The report supports several concepts I have been pushing for a couple years now, including the idea of consortia to support library systems development. However, the more important concept is included in the report’s recommendations:
Regardless of who provides the Alliance’s next generation OPAC product, one of the deliverables that must be available as part of any solution is API or web services access to the catalog. Access at this level is important for two reasons:
... All major ILS vendors but III provide their customers a web services or HTTP REST API access to their systems, allowing for continued development around the catalog. Lacking such access, the Summit catalog will continue to be marginalized within the consortium’s academic campuses as tools and services are developed that take advantage of web service friendly applications.
... The Alliance should strive to create a resource that encourages users, libraries, and campuses to develop services around the Summit catalog. The library community has recognized that our patrons want social tools, which we tend to identify as tagging, commenting, etc. However, Web 2.0 applications like Flickr are popular because of the API access that they provide to their users as well. This access has enabled other web services, individuals, and organizations to develop different methods for exporting and utilizing the images placed within the Flickr photo archive. The Alliance should strive to make the Summit catalog open in this way, so that users and members alike are free to enhance Summit to meet individual, campus, or consortial needs.
Aha. Without using the geek terminology what they are describing is actually Service Oriented Architecture. However, what I am really excited to read is the desire on the part of the Alliance to break library culture and control over bibliographic information and to let the customers play with it. The number of applications that make use of the Google Maps shows how creative customers can be in seeing new connections between information sources.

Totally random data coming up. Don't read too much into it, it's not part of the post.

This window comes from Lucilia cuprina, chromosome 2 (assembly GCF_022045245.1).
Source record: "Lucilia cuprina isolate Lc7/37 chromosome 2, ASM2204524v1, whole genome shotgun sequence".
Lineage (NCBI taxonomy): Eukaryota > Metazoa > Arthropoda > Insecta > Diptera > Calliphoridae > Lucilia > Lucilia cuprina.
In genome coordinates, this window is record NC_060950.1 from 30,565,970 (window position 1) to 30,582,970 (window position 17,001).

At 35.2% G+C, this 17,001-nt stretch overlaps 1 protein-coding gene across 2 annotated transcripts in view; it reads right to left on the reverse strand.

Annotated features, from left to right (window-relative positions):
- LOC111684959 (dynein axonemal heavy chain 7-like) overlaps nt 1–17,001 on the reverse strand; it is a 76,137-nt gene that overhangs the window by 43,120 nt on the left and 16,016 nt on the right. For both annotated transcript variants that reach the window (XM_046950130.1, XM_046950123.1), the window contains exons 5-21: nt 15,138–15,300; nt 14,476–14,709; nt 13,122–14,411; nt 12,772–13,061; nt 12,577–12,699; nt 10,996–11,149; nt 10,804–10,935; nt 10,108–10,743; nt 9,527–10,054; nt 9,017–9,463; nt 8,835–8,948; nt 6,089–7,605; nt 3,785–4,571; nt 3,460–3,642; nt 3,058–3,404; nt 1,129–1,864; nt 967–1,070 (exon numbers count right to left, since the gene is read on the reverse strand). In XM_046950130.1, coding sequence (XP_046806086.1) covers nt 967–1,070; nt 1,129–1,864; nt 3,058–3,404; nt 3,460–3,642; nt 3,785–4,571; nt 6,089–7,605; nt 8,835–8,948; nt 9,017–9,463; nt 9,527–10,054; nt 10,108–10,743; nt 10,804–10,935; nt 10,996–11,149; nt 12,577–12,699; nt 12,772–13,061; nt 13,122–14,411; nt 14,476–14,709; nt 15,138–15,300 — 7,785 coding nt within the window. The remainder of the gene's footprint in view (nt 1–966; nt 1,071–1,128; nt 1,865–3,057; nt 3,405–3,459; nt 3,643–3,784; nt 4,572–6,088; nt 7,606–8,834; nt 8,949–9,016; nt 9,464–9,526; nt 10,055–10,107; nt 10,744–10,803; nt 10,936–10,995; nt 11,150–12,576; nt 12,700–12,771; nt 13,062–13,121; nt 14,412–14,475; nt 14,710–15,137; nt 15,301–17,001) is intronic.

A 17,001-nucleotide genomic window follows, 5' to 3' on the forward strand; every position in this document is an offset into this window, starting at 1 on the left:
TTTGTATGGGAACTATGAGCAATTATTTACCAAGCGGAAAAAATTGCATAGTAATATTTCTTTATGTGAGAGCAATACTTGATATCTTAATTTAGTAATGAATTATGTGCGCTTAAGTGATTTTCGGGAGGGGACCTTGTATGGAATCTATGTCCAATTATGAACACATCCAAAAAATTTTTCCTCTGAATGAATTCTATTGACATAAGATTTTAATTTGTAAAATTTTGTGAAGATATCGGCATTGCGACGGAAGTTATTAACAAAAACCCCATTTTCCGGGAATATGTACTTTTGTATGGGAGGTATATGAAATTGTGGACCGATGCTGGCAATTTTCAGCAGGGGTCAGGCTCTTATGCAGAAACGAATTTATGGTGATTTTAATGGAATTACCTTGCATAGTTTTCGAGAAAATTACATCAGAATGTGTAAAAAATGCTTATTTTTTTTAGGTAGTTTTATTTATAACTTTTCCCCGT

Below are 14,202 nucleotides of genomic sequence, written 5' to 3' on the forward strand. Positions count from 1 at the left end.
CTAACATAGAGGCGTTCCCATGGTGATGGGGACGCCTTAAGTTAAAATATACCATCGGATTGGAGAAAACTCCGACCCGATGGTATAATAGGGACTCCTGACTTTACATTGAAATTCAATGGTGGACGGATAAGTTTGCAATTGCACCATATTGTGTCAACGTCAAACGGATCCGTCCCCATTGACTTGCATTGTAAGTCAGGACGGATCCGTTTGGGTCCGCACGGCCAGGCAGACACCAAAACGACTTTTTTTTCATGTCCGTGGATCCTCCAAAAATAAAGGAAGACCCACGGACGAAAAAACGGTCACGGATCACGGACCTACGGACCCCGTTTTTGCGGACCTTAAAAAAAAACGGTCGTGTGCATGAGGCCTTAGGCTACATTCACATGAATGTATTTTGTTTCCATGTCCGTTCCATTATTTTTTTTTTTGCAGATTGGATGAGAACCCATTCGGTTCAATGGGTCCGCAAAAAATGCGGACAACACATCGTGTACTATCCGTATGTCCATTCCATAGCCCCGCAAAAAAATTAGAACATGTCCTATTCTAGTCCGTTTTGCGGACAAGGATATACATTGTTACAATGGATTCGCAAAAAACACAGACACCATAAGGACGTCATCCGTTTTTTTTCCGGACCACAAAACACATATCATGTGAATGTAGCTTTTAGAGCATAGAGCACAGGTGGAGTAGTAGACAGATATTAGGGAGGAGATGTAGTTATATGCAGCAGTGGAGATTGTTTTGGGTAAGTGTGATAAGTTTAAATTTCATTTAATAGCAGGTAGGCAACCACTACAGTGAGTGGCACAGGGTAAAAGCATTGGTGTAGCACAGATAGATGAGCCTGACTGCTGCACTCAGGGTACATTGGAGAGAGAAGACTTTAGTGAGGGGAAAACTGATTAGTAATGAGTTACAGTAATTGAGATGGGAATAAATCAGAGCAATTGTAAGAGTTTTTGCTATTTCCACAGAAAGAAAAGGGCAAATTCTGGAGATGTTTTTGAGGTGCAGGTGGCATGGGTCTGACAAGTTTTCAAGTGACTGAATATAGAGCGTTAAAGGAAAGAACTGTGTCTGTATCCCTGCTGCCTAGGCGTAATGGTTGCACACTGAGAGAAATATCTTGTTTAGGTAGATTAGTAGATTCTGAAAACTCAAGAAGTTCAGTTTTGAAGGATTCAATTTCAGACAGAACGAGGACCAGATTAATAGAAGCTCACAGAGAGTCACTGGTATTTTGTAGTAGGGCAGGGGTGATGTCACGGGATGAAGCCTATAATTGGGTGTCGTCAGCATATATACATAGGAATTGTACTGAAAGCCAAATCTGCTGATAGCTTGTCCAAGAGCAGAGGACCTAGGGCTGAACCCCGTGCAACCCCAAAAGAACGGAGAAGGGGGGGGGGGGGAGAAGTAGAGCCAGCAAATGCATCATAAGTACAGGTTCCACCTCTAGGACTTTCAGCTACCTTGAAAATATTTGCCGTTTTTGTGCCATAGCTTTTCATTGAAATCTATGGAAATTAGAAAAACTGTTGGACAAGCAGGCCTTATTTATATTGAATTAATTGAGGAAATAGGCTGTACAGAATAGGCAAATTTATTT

I could see a customer building a new system in which leverages OPAC data in a weekend which could take a library organization a year to work through. Libraries should be building and licencing systems which exposes our content and data. Let the customers can play with it. Let them mash it up. Let them create systems that fit their immediate needs.
The challenge is that libraries do build systems and services with our (librarian) needs in mind. Our need for control. Our need for perfection. Our need for process. A library information system (or service) that uses a development process that does not meet our internal cultural needs is almost immediately classified as being a failure. We then focus way too much energy doing a post mortem on what went wrong in the development process in an effort to "do it right the next time."
It's no wonder that library systems of tomorrow are really just library systems of yesterday.
It seems to me that as a profession we are stuck in a bad relationship with our systems and vendors. We just can't figure out a way to get out of it. Are we happy that III will not give us APIs? Are we so insecure with our relationship with them that we are content to take what they give us? Do we feel we are that powerless?
The approach that the Alliance has outlined in their report is a extremely positive sign that some finally have had enough and are willing to make the hard decisions required for information system independence.
Photo: "REST eye for the SOA GUY" by psd. Creative Commons. Sphere: Related Content